High hepatitis C prevalence in injecting drug users
Hepatitis C (HCV) infection is common in illicit drug users, and can lead to severe morbidity and mortality. Although all illicit drug users may put themselves at risk of acquiring HCV infection, a new study confirms that those with a long history of drug use and those who inject (particularly with shared needles or using preparation equipment such as spoons) are most at risk.
The study recruited 482 illicit drug users in Canada, who had used opioids regularly for at least one year and were not currently in treatment. Each participant completed an interviewer-administered questionnaire and was tested for HCV and HIV infection.
The study found that 54.6% of the study population were HCV positive. Virtually all the HCV-positive participants had injected drugs in their lifetime (99.2%), and it was found to be the primary risk factor for HCV transmission in illicit drug users (adjusted OR 25.8).
The study also showed that those with poor social circumstances, such as unstable housing and involvement in criminal activity, those who use opioids in addition to other substances and those who have not engaged with formal drug treatment programmes are all at increased risk.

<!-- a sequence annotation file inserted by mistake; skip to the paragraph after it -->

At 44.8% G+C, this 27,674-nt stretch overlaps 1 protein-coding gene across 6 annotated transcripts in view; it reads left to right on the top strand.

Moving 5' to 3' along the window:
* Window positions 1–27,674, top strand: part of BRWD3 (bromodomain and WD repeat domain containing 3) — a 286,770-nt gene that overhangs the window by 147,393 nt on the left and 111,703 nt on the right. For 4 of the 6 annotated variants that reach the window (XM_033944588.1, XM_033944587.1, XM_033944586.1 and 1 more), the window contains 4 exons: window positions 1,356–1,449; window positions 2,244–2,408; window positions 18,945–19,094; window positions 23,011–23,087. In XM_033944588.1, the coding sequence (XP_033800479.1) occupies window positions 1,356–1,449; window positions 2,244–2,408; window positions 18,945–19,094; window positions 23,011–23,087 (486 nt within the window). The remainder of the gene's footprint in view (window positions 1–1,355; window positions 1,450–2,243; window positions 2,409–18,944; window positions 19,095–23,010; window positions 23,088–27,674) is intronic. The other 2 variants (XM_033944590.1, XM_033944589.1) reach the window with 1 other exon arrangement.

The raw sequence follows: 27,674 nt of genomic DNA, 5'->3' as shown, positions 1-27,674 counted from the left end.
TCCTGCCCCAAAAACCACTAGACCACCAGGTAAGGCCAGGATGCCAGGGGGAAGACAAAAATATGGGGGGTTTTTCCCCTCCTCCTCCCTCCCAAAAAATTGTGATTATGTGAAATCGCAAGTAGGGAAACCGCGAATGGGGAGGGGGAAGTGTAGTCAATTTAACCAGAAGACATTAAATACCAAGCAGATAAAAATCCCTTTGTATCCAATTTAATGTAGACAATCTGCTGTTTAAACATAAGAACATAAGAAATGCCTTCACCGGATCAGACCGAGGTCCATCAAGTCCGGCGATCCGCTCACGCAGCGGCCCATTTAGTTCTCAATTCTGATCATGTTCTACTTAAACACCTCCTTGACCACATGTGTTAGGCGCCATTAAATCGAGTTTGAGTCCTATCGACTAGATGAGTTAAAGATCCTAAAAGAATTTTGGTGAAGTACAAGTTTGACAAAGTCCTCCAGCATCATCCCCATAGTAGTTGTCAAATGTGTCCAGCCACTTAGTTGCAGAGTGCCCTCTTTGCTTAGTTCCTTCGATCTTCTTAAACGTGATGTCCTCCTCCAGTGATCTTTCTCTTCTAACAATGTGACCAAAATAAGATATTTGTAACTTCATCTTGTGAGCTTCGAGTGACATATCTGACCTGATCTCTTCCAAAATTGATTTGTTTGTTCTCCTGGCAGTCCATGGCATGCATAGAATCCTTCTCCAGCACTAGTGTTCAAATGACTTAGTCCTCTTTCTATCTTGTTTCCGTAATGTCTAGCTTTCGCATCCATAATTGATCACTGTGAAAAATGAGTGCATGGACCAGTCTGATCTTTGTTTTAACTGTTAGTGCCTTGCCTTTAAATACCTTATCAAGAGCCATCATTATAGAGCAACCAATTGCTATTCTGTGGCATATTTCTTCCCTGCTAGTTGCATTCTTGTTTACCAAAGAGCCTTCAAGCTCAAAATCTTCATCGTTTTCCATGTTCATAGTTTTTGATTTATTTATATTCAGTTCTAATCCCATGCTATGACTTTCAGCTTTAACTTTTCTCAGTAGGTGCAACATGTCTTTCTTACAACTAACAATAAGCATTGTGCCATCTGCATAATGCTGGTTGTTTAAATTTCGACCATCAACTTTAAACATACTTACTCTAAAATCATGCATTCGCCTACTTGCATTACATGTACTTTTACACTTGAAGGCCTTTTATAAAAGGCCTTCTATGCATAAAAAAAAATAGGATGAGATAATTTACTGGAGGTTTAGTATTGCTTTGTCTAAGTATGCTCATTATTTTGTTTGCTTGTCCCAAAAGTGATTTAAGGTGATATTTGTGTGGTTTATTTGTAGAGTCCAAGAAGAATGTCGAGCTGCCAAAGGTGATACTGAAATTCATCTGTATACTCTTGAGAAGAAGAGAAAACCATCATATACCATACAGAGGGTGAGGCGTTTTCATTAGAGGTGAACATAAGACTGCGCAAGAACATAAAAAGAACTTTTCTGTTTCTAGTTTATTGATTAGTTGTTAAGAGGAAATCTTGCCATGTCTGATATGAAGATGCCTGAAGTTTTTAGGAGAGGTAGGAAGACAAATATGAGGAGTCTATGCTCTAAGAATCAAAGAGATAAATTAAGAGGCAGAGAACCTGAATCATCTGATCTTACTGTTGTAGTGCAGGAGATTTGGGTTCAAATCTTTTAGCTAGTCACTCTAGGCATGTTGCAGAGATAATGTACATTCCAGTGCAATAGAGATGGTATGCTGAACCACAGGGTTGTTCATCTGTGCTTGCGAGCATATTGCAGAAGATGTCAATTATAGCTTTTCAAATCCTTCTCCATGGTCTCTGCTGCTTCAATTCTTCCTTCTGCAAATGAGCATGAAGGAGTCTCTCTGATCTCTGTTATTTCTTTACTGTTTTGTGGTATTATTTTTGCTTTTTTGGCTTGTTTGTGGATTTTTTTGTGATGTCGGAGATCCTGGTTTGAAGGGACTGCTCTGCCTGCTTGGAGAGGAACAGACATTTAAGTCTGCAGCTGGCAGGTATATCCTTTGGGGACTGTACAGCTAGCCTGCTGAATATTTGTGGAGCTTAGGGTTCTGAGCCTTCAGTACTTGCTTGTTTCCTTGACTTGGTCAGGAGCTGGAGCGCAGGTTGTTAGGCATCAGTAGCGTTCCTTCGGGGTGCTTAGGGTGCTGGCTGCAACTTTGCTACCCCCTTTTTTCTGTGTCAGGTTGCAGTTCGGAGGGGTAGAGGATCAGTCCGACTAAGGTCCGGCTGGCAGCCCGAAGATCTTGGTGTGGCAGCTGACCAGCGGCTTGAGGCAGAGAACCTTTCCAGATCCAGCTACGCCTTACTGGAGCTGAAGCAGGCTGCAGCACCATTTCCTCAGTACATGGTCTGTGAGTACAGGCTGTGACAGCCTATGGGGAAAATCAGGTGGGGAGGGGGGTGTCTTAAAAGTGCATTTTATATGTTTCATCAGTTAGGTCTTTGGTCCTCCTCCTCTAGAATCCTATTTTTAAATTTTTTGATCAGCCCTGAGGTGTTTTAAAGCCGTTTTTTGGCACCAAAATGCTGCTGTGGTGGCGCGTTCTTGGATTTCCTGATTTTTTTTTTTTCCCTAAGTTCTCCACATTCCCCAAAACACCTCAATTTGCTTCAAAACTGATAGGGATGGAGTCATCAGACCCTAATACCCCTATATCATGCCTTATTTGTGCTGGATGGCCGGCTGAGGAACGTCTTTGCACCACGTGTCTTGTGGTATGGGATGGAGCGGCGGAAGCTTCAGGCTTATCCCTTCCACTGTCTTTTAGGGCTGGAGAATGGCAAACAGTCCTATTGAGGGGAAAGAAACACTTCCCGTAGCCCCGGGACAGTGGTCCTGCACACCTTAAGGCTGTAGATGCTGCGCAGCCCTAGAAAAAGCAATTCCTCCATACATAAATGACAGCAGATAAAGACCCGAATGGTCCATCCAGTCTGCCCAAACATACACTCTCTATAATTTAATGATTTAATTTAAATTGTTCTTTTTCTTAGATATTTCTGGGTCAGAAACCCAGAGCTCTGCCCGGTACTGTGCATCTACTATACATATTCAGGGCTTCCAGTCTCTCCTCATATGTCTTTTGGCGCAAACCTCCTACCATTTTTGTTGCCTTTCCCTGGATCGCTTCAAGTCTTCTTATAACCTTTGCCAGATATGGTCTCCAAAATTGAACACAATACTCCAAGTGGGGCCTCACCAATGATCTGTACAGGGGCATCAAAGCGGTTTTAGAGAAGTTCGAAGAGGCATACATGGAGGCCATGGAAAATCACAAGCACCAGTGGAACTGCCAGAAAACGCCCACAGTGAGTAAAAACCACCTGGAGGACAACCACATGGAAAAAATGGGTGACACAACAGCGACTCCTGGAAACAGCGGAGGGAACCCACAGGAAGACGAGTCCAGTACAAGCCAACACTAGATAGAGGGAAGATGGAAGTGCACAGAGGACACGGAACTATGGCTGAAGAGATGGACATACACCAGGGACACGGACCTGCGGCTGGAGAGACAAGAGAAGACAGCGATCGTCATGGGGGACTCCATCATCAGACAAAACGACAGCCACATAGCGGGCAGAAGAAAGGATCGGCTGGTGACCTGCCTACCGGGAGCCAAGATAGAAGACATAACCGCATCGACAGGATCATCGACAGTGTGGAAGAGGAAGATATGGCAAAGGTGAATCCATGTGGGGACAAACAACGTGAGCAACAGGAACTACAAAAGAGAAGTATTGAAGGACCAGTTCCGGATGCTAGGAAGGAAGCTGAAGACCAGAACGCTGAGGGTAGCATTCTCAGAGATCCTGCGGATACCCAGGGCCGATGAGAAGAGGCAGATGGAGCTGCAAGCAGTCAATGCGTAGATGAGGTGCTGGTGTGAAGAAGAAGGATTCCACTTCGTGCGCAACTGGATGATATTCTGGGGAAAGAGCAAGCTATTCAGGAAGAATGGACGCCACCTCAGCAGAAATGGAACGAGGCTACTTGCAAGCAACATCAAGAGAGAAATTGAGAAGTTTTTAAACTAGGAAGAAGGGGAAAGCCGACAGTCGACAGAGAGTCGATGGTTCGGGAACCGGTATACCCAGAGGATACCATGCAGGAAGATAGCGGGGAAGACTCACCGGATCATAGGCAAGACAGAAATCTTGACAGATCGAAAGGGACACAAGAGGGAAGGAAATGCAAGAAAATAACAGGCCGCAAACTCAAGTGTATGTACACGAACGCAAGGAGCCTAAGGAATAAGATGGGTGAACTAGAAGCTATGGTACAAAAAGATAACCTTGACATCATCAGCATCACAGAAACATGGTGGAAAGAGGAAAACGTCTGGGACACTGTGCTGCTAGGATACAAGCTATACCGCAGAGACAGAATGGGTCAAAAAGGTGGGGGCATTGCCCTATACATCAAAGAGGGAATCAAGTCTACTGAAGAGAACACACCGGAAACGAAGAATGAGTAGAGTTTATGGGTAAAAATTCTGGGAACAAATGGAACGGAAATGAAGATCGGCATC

GPs' roles within GMS or PMS contracts extend to the delivery of harm reduction advice to illicit drug users they may see. The potential benefit of this is not only in reducing the risk of the patient contracting a serious health problem, such as HCV infection, but also in limiting a significant disease burden on society.
This study highlights the problem of HCV infection in illicit drug users and identifies those at greatest risk. Simple information and advice on risky behaviour from a GP, together with signposting to a local treatment service, is likely to be a useful health intervention for this at-risk group.
Firestone Cruz M, Fischer B, Patra J et al. Prevalence and associated factors of hepatitis C infection (HCV) in a multi-site Canadian population of illicit opioid and other drug users (OPICAN) Can J Public Health 2007;98:130-133Reviewer
Dr Jez Thompson
Former GP, Clinical Director, Leeds Community Drug Services